The Department of the Interior is reversing direction and attempting to dismantle recently finalized hunting regulations on lands managed by the National Park Service.

Sport hunting rules for national preserves in Alaska are set by the state-run Board of Game. Over the past 20 years, the Board has increased aggressive hunting methods that target bears and wolves, including cubs and pups. These actions are driven by a “predator control” strategy of reducing bear and wolf populations to allow moose and caribou populations to increase — so that sport hunters can kill them.

Why is this important?
On Alaska’s national park lands, bears and wolves are in the crosshairs. While sport hunting is allowed in national preserves, this #UnBearable manipulation of wildlife populations is expressly prohibited by Congress and National Park Service management policies.

Sport hunting regulations must not conflict with Congress’ will and National Park Service policies and purposes. It’s the law. The state’s “predator control” approach presents a clear conflict.

Between 2001 and 2014, NPCA documented over 60 instances where the Alaska Board of Game ignored Park Service requests to keep “predator control” out of our national preserves.

After years of this cycle, the Park Service began a public process with the American people to address the long-standing conflict. More than 70,000 comments were received. In response, the Park Service adopted a set of regulation changes in 2015 to protect bear and wolf populations on national preserves. NPCA supports the final regulations, which include:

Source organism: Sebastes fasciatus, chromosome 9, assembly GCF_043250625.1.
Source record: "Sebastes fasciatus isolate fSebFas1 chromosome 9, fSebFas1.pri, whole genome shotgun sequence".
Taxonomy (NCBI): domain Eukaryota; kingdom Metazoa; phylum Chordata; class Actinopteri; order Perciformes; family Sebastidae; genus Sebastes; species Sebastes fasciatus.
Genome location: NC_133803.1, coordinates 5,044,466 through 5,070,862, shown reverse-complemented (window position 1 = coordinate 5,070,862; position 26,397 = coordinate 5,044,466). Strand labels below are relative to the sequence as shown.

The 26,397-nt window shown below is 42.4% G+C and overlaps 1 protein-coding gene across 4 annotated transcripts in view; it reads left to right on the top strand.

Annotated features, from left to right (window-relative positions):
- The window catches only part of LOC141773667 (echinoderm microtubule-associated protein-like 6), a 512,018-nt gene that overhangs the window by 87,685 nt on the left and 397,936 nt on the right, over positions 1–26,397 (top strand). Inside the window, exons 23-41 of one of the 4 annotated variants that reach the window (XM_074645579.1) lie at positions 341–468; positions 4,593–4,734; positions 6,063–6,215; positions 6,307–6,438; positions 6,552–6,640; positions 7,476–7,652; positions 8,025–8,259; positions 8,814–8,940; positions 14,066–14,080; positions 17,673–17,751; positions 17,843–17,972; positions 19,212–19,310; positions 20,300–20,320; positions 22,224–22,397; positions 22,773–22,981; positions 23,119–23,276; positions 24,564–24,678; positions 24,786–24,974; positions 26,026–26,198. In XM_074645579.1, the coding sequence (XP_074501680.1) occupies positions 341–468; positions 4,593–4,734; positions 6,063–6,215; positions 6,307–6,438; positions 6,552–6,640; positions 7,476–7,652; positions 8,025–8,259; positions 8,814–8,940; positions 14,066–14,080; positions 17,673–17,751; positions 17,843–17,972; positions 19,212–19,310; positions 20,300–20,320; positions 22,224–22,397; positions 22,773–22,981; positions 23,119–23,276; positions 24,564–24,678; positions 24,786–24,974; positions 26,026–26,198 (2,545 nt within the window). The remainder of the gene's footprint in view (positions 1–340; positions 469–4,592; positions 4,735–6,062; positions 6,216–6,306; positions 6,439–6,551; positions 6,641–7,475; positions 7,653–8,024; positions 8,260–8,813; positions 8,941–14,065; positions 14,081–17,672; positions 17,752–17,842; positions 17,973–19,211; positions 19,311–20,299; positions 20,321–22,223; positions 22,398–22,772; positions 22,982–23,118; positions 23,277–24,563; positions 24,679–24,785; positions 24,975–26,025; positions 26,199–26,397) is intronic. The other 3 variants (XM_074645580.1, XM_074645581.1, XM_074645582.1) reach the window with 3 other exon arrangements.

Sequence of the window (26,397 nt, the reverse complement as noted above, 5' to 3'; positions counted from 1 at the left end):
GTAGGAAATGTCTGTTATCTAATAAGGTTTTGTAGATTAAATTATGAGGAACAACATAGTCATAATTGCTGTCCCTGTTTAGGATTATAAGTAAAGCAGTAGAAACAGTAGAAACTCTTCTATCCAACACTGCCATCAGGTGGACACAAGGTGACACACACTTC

• No use of bait (donuts, grease-soaked bread, etc.) to hunt bears.
  • No use of artificial light to kill black bears while they are hibernating, including mothers and cubs.
  • No killing of wolves or coyotes (including pups) when they are denning and pelts have little value.
  • No intentional killing of any species to manipulate natural predator-prey dynamics.

Now, new leadership at the Department of the Interior could overturn these protections for bears and wolves that NPCA and its supporters have worked for years to help establish. NPCA will continue to fight to keep these regulations in place.

Effort-to-date

  • Nearly 31,000 Took Action to Protect Alaska's Wolves and Bears

    Oct 2015

    National park advocates sent letters to the National Park Service asking it to adopt permanent hunting regulations in Alaska to protect wildlife.

  • More than 17,000 Advocates Speak Up for Alaska Wildlife

    Aug 2017

    Thousands of national park advocates sent letters to Alaska Governor Bill Walker asking him to withdraw a lawsuit against the U.S. Department of the Interior that could dismantle regulations to protect bears and wolves.

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